romeo and juliet exception

Everything You Need to Know About the “Romeo and Juliet Exception” to Laws About Statutory Rape in Texas

We’re currently living in the age of the #MeToo movement. Education on sexual assault and consensual sex is prevalent. People are opening up to their experiences with rape — both victims and assailants.

We’re focusing on the victims, but not so much about the ones accused and the laws that also protect them.

For example, age is a major consent factor, which is commonly called statutory rape.

Statutory rape in Texas is strict. The state of Texas believes anyone under the age of 17 isn’t legally able to consent to sexual actions.

But what if a 16-year-old has sex with their significant other who is 18 years or older? There are some exceptions. This is called the Romeo and Juliet Exception.

What Is Statutory Rape?

Before we can describe the Romeo and Juliet Exception, let’s discuss statutory rape.

Statutory rape is when someone has sex with another who’s under the legal consent age. In order to be charged, the one partner has to be of adult age and their partner has to be under 17 years of age.

Statutory rape isn’t defined as “rape” in the classic sense. Even if the minor consents to the sexual actions, the law still sees this sex as “nonconsensual” because, by law, minors are too young to consent to sex.

Why Do We Have Statutory Rape Laws?

After reading the statutory rape definition, you’re probably wondering why the law prosecutes an adult for having sex with a minor, even if the minor consents to the sexual activity.

In some sense, this may not seem fair to the defendant. But there is a good reason why these laws exist — and not-so-good reasons why these laws exist.

Historically, statutory rape laws have a muddy past. These laws were first created to preserve a young woman’s virginity.

Enforcing hefty punishments for having sexual intercourse with virginal, unmarried teenaged girls prevent boys and men from forcing them into sex, helping preserve their virginity for marriage.

Fortunately, we’re above the influence of only reflecting a woman’s worth on her virginity. But we still keep these laws. This has to do more with protecting minors from sexual abuse than anything else.

Today, these laws are enforced to help sexual abuse victims.

1 in 5 girls are victims of sexual abuse and 1 in 20 boys are victims of sexual abuse. Statutory rape laws help convict the assailants. This decreases the burden of providing evidence and proving the assault.

The Romeo and Juliet Exception

There are many exceptions to the rules. One of them is the Romeo and Juliet Exception.

If you have sex with a minor but you’re three years older than your partner, you’re exempted from statutory rape laws. For example, a 15-year-old can have sex with someone who is 18 and the 18-year-old is protected from prosecution.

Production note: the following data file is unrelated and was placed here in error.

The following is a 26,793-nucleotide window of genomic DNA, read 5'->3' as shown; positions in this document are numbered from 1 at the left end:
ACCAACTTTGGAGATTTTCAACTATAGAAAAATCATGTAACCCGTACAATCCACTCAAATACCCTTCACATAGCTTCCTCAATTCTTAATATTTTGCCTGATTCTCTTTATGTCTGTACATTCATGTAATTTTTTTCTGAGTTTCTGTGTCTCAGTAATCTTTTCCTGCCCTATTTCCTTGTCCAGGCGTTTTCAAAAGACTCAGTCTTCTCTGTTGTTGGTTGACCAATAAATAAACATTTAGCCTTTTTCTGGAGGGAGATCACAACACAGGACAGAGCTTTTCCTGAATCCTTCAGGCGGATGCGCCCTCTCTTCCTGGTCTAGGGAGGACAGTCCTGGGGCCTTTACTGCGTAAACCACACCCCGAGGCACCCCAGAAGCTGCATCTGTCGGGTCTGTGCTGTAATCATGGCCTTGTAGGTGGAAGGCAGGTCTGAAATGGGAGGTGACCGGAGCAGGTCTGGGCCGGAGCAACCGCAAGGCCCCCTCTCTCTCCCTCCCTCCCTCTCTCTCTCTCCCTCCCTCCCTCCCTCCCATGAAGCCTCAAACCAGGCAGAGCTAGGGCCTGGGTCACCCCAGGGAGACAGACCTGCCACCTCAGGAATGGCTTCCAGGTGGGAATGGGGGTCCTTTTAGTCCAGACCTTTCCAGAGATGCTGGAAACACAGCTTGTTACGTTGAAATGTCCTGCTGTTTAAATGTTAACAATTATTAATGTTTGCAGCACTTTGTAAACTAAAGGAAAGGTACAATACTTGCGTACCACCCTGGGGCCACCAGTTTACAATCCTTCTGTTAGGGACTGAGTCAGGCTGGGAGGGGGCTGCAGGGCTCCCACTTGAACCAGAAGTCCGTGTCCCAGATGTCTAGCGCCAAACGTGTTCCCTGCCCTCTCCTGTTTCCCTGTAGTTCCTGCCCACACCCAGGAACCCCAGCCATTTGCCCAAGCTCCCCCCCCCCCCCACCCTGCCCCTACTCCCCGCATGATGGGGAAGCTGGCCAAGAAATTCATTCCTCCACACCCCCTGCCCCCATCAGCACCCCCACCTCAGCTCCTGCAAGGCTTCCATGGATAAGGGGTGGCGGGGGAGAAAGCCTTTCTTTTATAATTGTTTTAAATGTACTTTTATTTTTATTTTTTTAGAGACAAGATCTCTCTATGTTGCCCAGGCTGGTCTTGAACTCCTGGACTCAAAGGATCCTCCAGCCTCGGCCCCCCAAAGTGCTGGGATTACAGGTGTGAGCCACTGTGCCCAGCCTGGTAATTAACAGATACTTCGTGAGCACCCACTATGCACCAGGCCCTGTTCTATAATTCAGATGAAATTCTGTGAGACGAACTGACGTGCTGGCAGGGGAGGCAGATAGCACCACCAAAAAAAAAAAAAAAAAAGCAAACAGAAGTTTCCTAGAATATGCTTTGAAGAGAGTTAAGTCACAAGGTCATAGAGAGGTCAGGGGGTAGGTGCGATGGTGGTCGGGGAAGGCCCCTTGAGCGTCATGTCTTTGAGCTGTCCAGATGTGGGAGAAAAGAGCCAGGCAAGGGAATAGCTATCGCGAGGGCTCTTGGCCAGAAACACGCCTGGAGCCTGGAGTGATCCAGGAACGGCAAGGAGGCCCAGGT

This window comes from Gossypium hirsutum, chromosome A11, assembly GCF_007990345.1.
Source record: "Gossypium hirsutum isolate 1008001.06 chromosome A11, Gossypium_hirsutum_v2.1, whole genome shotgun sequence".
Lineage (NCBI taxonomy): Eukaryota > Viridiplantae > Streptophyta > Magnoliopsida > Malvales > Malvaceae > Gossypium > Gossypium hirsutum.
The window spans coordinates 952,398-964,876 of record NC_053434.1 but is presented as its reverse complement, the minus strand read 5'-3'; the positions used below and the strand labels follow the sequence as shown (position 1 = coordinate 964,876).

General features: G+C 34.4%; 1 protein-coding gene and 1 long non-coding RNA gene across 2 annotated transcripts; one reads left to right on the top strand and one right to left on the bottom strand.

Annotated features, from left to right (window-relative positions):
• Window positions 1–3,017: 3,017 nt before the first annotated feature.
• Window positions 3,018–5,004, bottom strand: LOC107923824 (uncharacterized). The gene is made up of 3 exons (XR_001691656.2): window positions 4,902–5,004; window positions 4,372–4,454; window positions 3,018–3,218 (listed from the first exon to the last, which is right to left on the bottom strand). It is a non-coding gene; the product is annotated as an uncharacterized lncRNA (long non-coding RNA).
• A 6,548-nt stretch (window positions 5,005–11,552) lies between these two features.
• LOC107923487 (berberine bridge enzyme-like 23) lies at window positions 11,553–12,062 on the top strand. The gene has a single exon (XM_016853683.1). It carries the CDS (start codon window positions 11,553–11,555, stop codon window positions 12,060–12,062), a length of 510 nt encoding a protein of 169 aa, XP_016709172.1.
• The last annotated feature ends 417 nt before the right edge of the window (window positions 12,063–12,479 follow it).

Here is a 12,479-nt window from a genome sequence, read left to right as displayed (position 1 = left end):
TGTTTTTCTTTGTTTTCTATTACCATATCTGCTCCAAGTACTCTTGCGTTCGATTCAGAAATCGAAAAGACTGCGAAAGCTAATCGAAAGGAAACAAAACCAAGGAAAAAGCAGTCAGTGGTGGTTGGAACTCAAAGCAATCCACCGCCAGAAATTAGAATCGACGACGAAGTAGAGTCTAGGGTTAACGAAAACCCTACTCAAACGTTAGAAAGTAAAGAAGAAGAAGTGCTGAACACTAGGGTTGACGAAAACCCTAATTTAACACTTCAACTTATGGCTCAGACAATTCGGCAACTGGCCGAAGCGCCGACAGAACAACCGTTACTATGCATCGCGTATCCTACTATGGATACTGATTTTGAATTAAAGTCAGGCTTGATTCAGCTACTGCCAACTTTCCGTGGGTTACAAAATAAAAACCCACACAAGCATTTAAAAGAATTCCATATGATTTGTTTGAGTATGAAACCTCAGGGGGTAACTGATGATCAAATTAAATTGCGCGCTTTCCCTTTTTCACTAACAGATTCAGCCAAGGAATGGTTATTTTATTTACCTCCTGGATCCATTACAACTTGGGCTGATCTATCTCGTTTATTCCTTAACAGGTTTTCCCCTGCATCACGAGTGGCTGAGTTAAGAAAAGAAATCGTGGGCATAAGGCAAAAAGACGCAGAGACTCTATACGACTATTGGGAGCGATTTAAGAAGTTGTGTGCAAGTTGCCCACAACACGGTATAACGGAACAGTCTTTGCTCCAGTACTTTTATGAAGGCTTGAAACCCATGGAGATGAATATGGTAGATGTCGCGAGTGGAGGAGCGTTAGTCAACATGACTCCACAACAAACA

The reason why we have these laws is simple — even though 15 and 16 are young ages, those of that age are still old enough to understand sex and know if they consent or not.

Not only that, but it’s easy for someone that young to engage in sex with an 18 or 19-year-old — they likely go to school together or the adult recently graduated.

The reason the exemption caps at three years is there should be no reason why an older adult should have sex with someone that young — for example, a 24-year-old and a 15-year-old.

That’s almost a ten year age difference, therefore the 24-year-old will be charged with statutory rape — whether or not the 15-year-old actually consented to the sexual activity.

The name of this exception is derived from the Shakespeare play — even though Romeo was years older than Juliet, Juliet was at the age of consent.

If you’re charged with statutory rape, the most common and successful defense is admitting you didn’t know your partner was below the age of 17.

Some people can easily cover up their age — some people naturally look more mature, have older friends, and participate in drugs and alcohol like an adult would.

Unfortunately, many minors lie about their age. This is becoming more prevalent with online dating and “dirty talk” over social media websites.

Other Exceptions

The Romeo and Juliet Exception isn’t the only statutory rape exception. Here are a few others defendants should know.

Marital Exception

The minimum age to get married without parental consent in Texas is 18 years old, but a 14-year-old can get married if they have consent from their parents.

Marriage excludes an adult married individual from having sex with their minor married partner — however, it does not protect them from marital rape.

The Consequences of Statutory Rape in Texas

Were you charged with statutory rape and are unsure if you can claim any of these exceptions? You should understand the potential consequences.

You could face prison time between 2 and 20 years. This depends on the type of charge you receive. The different charges include:

The prison sentence also depends on the age of your partner. If you’re over the age of 19 and your partner was 15, you could face a minimum of two years. But if your partner was under the age of 14, you face a minimum of five years.

In addition, you’ll have to register as a sex offender.

Find a Powerful Lawyer Who Will Help Prove Your Case

Were you charged with statutory rape in Texas? To ensure you don’t face serious penalties, you need a powerful defense lawyer on your side.

We specialize in charges such as indecency with a child to sexual assault of a child. Contact us today to request a free consultation.

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